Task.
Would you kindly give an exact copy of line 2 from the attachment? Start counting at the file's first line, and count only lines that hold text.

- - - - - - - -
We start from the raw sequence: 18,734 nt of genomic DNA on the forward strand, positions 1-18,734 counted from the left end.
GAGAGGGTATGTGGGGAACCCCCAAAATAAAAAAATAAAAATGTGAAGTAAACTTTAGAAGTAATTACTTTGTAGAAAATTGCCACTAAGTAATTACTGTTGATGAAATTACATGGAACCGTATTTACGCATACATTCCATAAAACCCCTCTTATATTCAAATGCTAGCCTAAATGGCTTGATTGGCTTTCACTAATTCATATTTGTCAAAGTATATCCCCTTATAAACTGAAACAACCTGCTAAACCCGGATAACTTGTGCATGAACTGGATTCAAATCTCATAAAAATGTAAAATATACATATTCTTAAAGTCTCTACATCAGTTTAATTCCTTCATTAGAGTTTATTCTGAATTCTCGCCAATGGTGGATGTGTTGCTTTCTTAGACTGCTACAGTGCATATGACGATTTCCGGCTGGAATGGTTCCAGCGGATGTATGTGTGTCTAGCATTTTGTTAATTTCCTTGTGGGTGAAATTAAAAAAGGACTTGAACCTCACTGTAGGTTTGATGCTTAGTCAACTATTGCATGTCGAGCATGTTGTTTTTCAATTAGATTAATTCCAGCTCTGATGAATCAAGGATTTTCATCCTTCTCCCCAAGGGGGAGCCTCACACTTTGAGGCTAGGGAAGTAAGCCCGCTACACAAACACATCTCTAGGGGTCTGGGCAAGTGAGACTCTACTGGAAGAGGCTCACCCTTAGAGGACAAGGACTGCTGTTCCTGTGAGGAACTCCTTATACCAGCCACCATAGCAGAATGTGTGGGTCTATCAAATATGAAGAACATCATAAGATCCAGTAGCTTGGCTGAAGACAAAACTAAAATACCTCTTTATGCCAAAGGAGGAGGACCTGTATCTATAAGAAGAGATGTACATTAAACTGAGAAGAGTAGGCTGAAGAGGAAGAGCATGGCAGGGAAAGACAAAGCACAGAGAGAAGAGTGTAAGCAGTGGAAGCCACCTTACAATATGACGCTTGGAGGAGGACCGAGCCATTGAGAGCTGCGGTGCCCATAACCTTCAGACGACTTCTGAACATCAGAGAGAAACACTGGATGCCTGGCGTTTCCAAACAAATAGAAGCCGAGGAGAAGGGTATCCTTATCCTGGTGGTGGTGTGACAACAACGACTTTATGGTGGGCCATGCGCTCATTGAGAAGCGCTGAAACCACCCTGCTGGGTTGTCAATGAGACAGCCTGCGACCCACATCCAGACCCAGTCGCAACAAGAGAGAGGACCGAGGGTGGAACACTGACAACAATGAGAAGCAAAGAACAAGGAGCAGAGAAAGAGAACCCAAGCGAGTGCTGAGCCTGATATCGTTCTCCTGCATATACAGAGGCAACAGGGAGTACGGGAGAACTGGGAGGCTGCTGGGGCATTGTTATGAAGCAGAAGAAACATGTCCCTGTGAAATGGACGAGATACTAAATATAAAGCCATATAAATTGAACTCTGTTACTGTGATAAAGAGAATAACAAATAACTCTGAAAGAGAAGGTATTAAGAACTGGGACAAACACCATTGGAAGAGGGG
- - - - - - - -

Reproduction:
GAGAGGGTATGTGGGGAACCCCCAAAATAAAAAAATAAAAATGTGAAGTAAACTTTAGAAGTAATTACTTTGTAGAAAATTGCCACTAAGTAATTACTGTTGATGAAATTACATGGAACCGTATTTACGCATACATTCCATAAAACCCCTCTTATATTCAAATGCTAGCCTAAATGGCTTGATTGGCTTTCACTAATTCATATTTGTCAAAGTATATCCCCTTATAAACTGAAACAACCTGCTAAACCCGGATAACTTGTGCATGAACTGGATTCAAATCTCATAAAAATGTAAAATATACATATTCTTAAAGTCTCTACATCAGTTTAATTCCTTCATTAGAGTTTATTCTGAATTCTCGCCAATGGTGGATGTGTTGCTTTCTTAGACTGCTACAGTGCATATGACGATTTCCGGCTGGAATGGTTCCAGCGGATGTATGTGTGTCTAGCATTTTGTTAATTTCCTTGTGGGTGAAATTAAAAAAGGACTTGAACCTCACTGTAGGTTTGATGCTTAGTCAACTATTGCATGTCGAGCATGTTGTTTTTCAATTAGATTAATTCCAGCTCTGATGAATCAAGGATTTTCATCCTTCTCCCCAAGGGGGAGCCTCACACTTTGAGGCTAGGGAAGTAAGCCCGCTACACAAACACATCTCTAGGGGTCTGGGCAAGTGAGACTCTACTGGAAGAGGCTCACCCTTAGAGGACAAGGACTGCTGTTCCTGTGAGGAACTCCTTATACCAGCCACCATAGCAGAATGTGTGGGTCTATCAAATATGAAGAACATCATAAGATCCAGTAGCTTGGCTGAAGACAAAACTAAAATACCTCTTTATGCCAAAGGAGGAGGACCTGTATCTATAAGAAGAGATGTACATTAAACTGAGAAGAGTAGGCTGAAGAGGAAGAGCATGGCAGGGAAAGACAAAGCACAGAGAGAAGAGTGTAAGCAGTGGAAGCCACCTTACAATATGACGCTTGGAGGAGGACCGAGCCATTGAGAGCTGCGGTGCCCATAACCTTCAGACGACTTCTGAACATCAGAGAGAAACACTGGATGCCTGGCGTTTCCAAACAAATAGAAGCCGAGGAGAAGGGTATCCTTATCCTGGTGGTGGTGTGACAACAACGACTTTATGGTGGGCCATGCGCTCATTGAGAAGCGCTGAAACCACCCTGCTGGGTTGTCAATGAGACAGCCTGCGACCCACATCCAGACCCAGTCGCAACAAGAGAGAGGACCGAGGGTGGAACACTGACAACAATGAGAAGCAAAGAACAAGGAGCAGAGAAAGAGAACCCAAGCGAGTGCTGAGCCTGATATCGTTCTCCTGCATATACAGAGGCAACAGGGAGTACGGGAGAACTGGGAGGCTGCTGGGGCATTGTTATGAAGCAGAAGAAACATGTCCCTGTGAAATGGACGAGATACTAAATATAAAGCCATATAAATTGAACTCTGTTACTGTGATAAAGAGAATAACAAATAACTCTGAAAGAGAAGGTATTAAGAACTGGGACAAACACCATTGGAAGAGGGG